EXPLODE ON CONTACT
20/02/2014 - 20/02/2014
Comedian and writer Ben Stokes returns to New Zealand with a more serious, and less organized solo spoken word show.
Expect a chaotic combination of slam style poetry, rudimentary punk rock and attempted insights into an increasingly confusing world.
Bar Medusa, 154 Vivian Street, Wellington CBD
9pm, Thurs 20 Feb (90mins)
Honest proclamations of love and anarchy
Review by Deborah Eve Rea 21st Feb 2014
Aaah, Valve… I mean… Valhalla. It’s been too long since I stepped through the hole in the wall into the dark, windowless concrete pen of punks, metal-heads and anarchists.
Ben Stokes is a 19 year old spoken-word poet who has recently returned to New Zealand from a stint travelling in Vietnam. As Stokes eloquently puts, “The difference in speaking poetry and speaking madness is an audience,” and he has drawn quite a crowd. Valhalla is packed and I’m excited by an audience full of unfamiliar faces.
Stokes approaches the microphone bashfully and confesses he is surprised and slightly intimidated by the turn out. Without much lead-in, he quickly launches into his first poem, ‘Chaos Theory’ – described as “an experiment” – and keeps his gaze mostly downward throughout.
The audience enjoy his explanation of his next poem, ‘Death of Punk Rock’, and as a result Stokes becomes more confident and settled. He lifts his gaze and from here on, uses his poetry to converse with us.
I recently caught Ben Stokes competing in the Raw Poetry Slam, which he won. Explode on Contact features the full-length versions of his winning poems (among others) which had to be cut down to fit within the Raw Poetry Slam time limit.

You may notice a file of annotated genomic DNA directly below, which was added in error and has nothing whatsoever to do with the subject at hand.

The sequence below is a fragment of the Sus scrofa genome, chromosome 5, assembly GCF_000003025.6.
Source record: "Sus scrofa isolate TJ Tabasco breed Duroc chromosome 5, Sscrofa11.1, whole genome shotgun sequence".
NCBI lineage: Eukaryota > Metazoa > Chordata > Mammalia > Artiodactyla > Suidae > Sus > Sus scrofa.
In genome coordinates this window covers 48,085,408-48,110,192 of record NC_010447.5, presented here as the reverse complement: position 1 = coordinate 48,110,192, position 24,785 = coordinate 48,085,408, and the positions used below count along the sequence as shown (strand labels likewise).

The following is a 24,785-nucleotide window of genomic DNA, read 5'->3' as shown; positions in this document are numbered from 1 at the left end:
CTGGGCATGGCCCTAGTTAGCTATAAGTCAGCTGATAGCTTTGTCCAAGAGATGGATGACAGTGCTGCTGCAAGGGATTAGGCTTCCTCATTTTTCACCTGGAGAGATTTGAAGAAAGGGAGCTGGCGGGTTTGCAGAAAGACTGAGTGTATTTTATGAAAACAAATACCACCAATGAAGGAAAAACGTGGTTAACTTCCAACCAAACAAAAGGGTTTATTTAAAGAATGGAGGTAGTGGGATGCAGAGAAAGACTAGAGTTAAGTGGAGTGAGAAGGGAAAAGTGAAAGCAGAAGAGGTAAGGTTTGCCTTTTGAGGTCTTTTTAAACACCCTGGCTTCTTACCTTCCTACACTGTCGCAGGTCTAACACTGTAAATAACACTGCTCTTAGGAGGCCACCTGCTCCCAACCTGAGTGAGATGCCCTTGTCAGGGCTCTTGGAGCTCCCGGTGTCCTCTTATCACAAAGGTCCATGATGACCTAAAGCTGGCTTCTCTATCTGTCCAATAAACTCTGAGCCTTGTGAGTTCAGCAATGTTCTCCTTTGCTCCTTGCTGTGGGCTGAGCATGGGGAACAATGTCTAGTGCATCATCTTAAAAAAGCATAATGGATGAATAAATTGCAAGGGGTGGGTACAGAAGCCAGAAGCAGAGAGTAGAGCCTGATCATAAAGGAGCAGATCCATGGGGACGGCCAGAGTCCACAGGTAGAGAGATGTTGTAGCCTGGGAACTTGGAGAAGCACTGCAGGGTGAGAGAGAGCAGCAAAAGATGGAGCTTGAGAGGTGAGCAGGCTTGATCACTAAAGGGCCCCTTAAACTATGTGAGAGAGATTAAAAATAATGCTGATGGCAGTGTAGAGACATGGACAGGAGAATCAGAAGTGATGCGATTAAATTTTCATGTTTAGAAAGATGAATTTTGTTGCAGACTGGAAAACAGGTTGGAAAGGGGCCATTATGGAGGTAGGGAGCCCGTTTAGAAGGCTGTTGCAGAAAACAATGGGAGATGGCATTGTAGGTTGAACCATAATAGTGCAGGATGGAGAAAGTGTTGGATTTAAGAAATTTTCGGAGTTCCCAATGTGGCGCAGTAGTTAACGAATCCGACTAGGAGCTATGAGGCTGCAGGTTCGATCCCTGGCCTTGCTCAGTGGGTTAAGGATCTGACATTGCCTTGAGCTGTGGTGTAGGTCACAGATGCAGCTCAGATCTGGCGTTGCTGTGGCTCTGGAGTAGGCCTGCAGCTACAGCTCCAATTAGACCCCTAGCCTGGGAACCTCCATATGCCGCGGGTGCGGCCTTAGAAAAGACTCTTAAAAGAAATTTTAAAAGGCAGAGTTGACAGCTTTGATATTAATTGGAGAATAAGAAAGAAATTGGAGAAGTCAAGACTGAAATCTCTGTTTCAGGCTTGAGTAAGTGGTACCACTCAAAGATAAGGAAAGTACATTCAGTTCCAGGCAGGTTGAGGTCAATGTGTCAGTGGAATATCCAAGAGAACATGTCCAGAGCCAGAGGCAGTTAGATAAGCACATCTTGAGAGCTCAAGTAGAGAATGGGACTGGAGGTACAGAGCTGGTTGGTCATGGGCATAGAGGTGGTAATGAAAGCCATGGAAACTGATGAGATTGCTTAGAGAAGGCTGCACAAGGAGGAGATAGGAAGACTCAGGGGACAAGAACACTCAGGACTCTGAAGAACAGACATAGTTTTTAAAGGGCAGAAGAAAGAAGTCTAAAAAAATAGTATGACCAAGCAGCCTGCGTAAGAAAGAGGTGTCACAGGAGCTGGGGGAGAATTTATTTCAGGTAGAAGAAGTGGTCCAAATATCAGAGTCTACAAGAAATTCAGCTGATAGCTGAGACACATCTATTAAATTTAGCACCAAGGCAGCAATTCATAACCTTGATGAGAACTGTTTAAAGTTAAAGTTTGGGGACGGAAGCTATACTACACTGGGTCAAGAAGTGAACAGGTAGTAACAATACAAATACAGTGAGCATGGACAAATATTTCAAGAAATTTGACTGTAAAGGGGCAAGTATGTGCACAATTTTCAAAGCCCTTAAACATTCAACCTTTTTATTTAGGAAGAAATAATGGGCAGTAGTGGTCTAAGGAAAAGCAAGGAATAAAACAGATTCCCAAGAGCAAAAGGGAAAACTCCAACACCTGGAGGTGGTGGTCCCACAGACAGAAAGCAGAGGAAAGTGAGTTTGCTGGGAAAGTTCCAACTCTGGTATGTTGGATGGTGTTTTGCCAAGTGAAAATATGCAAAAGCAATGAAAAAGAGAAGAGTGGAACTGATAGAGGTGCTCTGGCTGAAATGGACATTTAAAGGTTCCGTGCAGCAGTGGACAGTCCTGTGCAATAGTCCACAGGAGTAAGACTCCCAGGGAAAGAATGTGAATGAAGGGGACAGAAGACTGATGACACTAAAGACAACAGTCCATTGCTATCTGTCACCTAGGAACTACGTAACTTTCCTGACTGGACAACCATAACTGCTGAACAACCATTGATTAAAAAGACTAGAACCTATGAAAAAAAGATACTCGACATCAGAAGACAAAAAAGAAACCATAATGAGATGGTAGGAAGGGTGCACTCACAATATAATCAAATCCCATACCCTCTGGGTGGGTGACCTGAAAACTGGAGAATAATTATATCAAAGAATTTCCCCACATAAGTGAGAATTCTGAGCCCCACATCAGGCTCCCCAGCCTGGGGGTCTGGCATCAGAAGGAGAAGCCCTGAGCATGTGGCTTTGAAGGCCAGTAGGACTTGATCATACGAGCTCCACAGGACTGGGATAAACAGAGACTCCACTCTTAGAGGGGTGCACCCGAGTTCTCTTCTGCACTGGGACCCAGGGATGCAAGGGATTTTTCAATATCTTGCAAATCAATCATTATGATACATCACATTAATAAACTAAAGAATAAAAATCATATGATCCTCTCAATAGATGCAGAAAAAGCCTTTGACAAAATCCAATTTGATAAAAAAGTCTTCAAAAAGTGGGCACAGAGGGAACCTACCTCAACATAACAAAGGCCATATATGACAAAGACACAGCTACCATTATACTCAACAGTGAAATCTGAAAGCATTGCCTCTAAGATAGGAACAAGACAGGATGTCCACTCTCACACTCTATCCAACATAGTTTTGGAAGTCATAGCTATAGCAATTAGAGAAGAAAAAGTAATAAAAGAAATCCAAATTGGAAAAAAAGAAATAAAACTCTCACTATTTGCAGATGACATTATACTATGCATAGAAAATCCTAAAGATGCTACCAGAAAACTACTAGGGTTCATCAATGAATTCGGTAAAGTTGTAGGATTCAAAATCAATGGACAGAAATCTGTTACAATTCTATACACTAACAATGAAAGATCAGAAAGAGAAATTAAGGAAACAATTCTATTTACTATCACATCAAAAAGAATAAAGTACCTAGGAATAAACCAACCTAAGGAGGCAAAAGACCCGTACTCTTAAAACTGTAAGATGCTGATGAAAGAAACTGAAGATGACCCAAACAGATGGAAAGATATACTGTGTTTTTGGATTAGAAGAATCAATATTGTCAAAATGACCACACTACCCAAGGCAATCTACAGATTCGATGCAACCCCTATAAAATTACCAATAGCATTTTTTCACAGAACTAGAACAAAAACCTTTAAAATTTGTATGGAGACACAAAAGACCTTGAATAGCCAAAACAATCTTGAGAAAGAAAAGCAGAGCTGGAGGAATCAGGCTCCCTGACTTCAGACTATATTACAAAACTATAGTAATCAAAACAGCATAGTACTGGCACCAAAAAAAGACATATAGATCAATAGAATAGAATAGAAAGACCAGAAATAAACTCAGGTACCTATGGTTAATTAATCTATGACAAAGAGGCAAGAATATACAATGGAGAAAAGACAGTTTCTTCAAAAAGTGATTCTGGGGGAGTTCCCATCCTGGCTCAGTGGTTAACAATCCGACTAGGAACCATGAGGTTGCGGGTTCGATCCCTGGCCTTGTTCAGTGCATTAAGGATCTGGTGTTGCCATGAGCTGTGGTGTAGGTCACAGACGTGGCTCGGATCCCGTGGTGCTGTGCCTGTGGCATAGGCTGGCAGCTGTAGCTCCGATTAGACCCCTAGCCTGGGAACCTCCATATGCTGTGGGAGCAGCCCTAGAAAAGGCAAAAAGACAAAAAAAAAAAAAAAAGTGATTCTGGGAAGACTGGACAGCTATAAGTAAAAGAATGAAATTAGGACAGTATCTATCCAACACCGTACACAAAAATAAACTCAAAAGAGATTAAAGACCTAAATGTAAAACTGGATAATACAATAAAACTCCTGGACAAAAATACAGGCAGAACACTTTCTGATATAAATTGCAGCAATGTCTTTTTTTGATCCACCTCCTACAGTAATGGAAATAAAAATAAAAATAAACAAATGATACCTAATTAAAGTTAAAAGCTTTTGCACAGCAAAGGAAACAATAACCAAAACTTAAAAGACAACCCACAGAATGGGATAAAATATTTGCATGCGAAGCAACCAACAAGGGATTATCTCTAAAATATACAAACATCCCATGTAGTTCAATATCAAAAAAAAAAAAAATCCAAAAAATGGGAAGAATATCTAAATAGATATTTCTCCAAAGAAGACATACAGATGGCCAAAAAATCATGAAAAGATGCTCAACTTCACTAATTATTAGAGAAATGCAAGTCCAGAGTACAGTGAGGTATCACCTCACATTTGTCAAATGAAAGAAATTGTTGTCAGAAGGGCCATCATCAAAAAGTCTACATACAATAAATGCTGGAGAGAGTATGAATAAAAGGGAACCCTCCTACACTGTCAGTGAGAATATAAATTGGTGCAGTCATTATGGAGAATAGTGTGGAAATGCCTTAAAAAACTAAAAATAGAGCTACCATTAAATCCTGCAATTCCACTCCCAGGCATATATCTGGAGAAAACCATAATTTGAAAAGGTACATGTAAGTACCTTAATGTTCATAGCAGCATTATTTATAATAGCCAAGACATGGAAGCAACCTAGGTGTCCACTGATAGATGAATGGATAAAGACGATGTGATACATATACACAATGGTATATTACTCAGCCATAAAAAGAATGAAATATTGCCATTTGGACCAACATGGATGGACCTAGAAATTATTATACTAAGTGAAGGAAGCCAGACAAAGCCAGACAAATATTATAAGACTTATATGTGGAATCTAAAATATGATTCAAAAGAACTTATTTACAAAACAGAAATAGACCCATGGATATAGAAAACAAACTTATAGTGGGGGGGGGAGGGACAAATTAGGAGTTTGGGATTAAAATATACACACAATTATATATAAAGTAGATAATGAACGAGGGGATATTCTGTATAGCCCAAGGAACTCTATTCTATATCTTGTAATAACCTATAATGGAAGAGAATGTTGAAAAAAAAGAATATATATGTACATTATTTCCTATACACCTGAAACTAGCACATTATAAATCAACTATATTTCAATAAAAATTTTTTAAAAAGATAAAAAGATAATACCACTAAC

At 19, Stokes has reached that stage of life when one’s eyes become open to all of the atrocities, madness and unfairness of the world. He believes “there’s a place in the system for angry young men to say ‘this is bollocks’.” His writing features themes of a world dream, young love, lust and empathy. His churnings are genuine though and I don’t doubt that he would save the world (and the girl) if the opportunity half presented itself.
Explode on Contact comes to 90 minutes (with interval) and includes 11 pieces of poetry, which is an ambitious duration for any solo poet, much less one so young. Listening to so much of one poet takes work, as the audience must follow all of the many images and ideas passed over to us using a similar, signature rhythm. It’s a credit to Stokes’ talent that the audience stay committed and transfixed throughout.
Stokes is a rock’n’roll Romeo, invoking a young Jim Morrison with buds of Kerouac and Kurt Cobain. His honest proclamations of love and anarchy leave men with wide-eyes and dropped jaws; and women with pursed lips and fluttering lashes.
An integral part of the success of this creative package is Stokes’ brother (whose name is mentioned but I unfortunately have not kept note), who acts as his Mercutio, welcoming us with cheeky banter at the door and dutifully watching the performance throughout. The brother was also present as Stokes’ side-kick through the Raw Poetry Slam. Their partnership adds to the coming-of-age boyishness that the audience eats up.
That he’s figuring out how to present all of this ‘work’ seems to fit with Stokes’ punk-rock premise. Stokes admits that he has spent “a lot of time learning the poems but no time on what to say for the banter in between” and he realises now that “it’s a bit shit”. The next step for him, which I’m certain he’s all too aware of, is to develop his poetry-reading into a spoken-word performance without losing the charming humility that his onstage discovery provides.
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